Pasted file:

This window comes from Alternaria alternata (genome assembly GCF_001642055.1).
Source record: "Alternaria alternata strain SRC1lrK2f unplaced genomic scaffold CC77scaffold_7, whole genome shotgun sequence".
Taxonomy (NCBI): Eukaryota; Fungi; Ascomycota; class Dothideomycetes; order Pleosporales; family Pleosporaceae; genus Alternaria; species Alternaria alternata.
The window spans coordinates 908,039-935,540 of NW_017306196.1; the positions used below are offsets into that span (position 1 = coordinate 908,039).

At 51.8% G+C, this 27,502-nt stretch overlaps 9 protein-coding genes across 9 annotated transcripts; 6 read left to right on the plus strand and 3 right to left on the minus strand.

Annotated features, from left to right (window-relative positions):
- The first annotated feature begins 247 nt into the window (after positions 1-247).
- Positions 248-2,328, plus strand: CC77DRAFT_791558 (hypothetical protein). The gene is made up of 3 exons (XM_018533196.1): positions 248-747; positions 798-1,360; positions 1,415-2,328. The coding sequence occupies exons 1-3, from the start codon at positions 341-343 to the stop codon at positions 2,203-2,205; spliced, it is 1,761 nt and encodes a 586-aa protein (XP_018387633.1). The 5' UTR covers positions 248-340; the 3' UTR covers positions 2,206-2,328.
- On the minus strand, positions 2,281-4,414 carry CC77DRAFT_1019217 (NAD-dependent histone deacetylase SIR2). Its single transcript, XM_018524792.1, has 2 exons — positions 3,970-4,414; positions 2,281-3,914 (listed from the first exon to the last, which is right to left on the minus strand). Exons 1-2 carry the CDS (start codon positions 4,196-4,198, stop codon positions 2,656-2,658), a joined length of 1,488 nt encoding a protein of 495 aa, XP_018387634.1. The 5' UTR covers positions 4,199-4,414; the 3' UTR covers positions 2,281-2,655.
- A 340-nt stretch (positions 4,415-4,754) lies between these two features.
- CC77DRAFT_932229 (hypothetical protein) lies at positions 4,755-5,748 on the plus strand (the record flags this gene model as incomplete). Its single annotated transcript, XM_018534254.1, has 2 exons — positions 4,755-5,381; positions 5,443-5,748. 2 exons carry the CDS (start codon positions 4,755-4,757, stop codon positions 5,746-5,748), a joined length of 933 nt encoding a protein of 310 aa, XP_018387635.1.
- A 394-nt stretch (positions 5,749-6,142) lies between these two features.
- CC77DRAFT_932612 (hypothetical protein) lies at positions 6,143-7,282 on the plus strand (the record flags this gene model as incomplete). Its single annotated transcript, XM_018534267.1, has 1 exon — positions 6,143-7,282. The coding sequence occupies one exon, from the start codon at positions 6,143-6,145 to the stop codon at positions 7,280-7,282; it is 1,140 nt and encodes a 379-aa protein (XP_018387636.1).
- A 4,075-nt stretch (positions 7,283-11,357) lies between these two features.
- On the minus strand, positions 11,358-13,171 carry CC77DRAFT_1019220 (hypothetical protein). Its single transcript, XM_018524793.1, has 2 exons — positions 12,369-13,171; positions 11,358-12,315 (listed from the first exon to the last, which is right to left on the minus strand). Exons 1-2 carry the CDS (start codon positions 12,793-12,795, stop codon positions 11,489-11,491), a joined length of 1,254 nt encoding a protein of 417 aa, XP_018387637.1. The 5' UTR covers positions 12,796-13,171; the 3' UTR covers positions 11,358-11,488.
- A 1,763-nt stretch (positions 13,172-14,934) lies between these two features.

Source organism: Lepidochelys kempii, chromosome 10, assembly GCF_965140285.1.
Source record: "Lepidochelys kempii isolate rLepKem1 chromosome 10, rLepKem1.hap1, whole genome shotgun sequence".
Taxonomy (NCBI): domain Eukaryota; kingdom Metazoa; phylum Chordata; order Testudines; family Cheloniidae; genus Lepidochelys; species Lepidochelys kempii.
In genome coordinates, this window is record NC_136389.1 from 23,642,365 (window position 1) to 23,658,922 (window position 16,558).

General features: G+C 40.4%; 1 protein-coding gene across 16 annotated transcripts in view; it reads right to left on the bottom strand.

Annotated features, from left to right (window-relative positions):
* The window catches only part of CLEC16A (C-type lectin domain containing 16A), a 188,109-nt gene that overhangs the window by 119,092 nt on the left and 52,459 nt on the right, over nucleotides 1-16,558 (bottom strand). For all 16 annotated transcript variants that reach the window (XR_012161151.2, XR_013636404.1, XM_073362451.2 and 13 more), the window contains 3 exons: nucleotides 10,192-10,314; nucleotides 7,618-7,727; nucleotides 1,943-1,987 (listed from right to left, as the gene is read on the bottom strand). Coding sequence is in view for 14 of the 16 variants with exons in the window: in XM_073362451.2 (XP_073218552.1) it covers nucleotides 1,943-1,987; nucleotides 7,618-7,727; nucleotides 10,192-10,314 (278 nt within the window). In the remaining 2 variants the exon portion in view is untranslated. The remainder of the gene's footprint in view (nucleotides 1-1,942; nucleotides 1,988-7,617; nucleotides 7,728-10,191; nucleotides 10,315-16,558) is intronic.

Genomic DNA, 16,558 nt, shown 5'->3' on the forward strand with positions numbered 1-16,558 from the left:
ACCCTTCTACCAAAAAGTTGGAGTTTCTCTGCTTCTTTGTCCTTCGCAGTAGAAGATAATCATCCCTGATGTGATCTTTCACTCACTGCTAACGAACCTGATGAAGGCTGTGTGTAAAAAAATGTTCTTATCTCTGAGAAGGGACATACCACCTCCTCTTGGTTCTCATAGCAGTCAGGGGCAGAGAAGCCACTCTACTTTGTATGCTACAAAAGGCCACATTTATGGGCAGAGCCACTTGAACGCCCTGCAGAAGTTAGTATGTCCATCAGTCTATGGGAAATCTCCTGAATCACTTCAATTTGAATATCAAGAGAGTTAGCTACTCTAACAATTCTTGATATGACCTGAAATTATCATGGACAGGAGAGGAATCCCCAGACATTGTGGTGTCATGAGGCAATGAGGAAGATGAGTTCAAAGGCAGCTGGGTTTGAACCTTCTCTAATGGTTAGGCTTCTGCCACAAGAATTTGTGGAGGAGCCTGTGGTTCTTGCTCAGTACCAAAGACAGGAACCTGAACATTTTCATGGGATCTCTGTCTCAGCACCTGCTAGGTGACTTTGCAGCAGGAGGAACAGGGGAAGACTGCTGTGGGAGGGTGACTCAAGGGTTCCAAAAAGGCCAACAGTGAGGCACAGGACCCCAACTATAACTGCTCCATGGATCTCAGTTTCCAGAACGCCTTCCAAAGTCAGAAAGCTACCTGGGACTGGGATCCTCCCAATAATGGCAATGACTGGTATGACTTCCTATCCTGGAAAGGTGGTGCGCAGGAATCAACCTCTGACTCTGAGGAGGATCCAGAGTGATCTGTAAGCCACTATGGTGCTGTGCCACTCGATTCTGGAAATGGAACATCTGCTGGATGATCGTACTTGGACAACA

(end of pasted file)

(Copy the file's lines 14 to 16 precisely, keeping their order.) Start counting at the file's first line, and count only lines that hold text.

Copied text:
- A 4,075-nt stretch (positions 7,283-11,357) lies between these two features.
- On the minus strand, positions 11,358-13,171 carry CC77DRAFT_1019220 (hypothetical protein). Its single transcript, XM_018524793.1, has 2 exons — positions 12,369-13,171; positions 11,358-12,315 (listed from the first exon to the last, which is right to left on the minus strand). Exons 1-2 carry the CDS (start codon positions 12,793-12,795, stop codon positions 11,489-11,491), a joined length of 1,254 nt encoding a protein of 417 aa, XP_018387637.1. The 5' UTR covers positions 12,796-13,171; the 3' UTR covers positions 11,358-11,488.
- A 1,763-nt stretch (positions 13,172-14,934) lies between these two features.